The Royal Winnipeg Ballet
has opened its 73rd season with the Canadian premiere of The Princess & The Goblin
, a story full of hope and romance. I mean romance in a sense that
goes beyond the boy meets girl variety (although the ballet has a touch of that,
too). The romance I'm talking about addresses the idea of the redemptive power of
good over evil.
In Twyla Tharp
's adaptation of George MacDonald's 19th century
children's fairytale, Princess Irene, getting by with a little help from friends
and family, manages to pull the subterranean Goblin dancers up by their pointe shoes and
into the light. The Goblin people, who dress like homeless pirates, have the irritating
habit of kidnapping children and carrying them off to their dark kingdom.
and her companion, Curdie, set about to rescue the kids and in the process,
rehabilitate the nasty Goblin. They also teach them some fancy footwork, which
is where another species of romance enters the story. Tharp, a living legend in
the world of dance, has said we have lost a feel for romance in our cynical age,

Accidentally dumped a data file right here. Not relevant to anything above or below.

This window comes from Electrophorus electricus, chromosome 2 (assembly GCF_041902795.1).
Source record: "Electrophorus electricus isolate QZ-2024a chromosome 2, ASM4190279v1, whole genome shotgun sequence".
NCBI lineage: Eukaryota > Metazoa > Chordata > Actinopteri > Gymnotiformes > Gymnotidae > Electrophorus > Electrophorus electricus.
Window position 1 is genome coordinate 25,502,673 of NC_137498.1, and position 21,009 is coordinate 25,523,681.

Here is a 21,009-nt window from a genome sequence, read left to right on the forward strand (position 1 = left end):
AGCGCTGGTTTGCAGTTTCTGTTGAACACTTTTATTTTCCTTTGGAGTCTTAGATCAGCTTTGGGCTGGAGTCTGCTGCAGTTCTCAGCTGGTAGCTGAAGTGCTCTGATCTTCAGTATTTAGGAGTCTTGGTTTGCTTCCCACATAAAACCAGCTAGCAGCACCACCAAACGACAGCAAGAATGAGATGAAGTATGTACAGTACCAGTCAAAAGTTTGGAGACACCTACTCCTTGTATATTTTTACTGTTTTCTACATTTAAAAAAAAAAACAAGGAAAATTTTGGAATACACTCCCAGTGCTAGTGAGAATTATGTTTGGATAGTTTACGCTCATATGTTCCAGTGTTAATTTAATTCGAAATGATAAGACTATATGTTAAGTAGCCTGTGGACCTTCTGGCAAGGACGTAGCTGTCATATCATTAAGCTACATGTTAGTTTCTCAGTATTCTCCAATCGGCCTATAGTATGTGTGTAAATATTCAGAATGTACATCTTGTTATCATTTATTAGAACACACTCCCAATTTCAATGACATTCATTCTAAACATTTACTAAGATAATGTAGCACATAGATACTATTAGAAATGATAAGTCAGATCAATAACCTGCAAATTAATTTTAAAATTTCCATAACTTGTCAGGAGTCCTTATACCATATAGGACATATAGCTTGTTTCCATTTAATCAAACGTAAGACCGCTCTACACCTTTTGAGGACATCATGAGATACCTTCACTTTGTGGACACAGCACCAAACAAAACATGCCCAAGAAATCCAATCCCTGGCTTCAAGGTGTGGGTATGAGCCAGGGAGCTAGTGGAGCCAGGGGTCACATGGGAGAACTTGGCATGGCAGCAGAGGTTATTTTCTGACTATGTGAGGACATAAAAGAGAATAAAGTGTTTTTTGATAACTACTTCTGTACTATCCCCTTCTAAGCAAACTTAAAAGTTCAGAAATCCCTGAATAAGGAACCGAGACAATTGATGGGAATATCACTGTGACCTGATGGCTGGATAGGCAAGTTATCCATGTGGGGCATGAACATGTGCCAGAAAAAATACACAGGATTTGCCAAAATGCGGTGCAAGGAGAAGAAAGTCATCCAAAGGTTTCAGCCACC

and she uses this danced version of MacDonald's story as a way to reclaim that
The Garden Party scene is all sumptuous elegance and
the dancers who accompany Irene's Great-Great Grandmother and namesake, come
directly out of the romantic ballet blanc
tradition, all white and ethereal and
very, very pretty. The cut of their costumes also shows a flash of thigh, a wink
in the direction of Tharp's earlier and more frisky choreography.
Children are part of the cast in "The Princess & The Goblin" (Bruce Monk)
moments, too, in the pas de trios
with Curdie and a pair of female Goblin, when
we're reminded that Tharp can set some of the sexiest moves in contemporary
dance, but that tendency is underplayed here in favour of innocence and fun.
Princess & The Goblin
is, after all, a children's story and the bodies on
stage are meant to be looked at and not desired. Which is why Irene, performed
by Paloma Herrera, a leggy and easeful dancer who puts me in mind of Karen Kain,
moves about the stage in a constant state of surprised discovery. Like all
children, she is figuring out what the world is about and the charm of this
ballet is that it lets us as viewers in on her wonder.
The Royal Winnipeg Ballet's The Princess & The Goblin runs until Oct. 21 at the Concert Hall